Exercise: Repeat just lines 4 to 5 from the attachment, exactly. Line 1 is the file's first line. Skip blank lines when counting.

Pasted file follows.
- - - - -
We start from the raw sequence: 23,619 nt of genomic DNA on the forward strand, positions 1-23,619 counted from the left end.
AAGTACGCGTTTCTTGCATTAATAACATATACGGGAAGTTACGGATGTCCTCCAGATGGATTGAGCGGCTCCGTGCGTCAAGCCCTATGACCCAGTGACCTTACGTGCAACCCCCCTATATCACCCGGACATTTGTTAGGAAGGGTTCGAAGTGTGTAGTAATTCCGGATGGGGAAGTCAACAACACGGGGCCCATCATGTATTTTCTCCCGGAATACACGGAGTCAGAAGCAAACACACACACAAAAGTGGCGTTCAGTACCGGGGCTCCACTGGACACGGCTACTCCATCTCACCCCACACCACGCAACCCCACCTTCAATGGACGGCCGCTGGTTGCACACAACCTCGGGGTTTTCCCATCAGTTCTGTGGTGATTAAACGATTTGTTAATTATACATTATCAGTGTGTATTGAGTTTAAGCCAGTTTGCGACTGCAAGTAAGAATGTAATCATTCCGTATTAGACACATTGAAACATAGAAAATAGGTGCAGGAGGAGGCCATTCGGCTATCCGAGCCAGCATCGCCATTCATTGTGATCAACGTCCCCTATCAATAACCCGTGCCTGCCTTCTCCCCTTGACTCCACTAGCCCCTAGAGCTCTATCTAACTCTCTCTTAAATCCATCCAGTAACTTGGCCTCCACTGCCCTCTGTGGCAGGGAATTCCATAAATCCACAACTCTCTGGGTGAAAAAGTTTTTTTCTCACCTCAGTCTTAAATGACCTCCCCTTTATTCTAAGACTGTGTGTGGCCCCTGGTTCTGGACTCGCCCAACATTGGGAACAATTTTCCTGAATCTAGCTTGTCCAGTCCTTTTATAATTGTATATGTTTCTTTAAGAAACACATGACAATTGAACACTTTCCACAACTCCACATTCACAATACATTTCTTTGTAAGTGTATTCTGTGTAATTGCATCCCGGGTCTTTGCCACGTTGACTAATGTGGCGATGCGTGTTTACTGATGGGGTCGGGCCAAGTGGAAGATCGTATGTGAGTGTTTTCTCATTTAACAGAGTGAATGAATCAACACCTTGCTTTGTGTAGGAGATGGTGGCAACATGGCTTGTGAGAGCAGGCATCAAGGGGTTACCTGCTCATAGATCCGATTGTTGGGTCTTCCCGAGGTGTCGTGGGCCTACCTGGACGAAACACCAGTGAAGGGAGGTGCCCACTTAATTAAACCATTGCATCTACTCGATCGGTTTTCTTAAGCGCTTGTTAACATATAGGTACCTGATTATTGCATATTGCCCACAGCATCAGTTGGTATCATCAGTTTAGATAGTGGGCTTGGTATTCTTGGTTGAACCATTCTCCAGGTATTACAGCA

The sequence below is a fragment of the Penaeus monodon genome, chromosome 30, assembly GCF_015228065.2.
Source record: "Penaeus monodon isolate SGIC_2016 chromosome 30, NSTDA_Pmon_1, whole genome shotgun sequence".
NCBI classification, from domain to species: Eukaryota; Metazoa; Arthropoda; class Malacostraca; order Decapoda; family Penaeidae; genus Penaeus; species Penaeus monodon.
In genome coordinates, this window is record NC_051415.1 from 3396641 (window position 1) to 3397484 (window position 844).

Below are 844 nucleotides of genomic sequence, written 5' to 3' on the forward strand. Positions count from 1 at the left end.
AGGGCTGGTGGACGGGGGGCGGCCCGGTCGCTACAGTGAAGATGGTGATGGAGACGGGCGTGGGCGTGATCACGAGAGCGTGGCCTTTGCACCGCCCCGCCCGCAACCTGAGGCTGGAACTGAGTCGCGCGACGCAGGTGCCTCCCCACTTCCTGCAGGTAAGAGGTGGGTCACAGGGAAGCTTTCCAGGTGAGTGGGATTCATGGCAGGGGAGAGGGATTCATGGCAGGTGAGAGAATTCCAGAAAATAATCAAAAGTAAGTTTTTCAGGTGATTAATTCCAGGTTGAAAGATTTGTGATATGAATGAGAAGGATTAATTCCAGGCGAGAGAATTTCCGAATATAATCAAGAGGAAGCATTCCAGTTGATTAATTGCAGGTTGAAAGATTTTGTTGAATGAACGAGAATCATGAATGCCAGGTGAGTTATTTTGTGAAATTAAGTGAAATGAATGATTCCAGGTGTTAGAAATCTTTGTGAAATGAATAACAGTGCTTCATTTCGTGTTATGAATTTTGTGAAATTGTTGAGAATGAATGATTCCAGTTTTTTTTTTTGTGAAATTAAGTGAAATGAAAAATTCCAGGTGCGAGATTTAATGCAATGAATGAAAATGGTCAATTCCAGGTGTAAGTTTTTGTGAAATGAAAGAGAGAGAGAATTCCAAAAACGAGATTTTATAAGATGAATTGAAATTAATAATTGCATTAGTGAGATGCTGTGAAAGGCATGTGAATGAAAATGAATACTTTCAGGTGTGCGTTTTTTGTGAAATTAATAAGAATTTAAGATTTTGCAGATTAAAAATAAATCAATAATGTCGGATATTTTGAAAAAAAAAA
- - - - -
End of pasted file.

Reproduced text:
Source record: "Penaeus monodon isolate SGIC_2016 chromosome 30, NSTDA_Pmon_1, whole genome shotgun sequence".
NCBI classification, from domain to species: Eukaryota; Metazoa; Arthropoda; class Malacostraca; order Decapoda; family Penaeidae; genus Penaeus; species Penaeus monodon.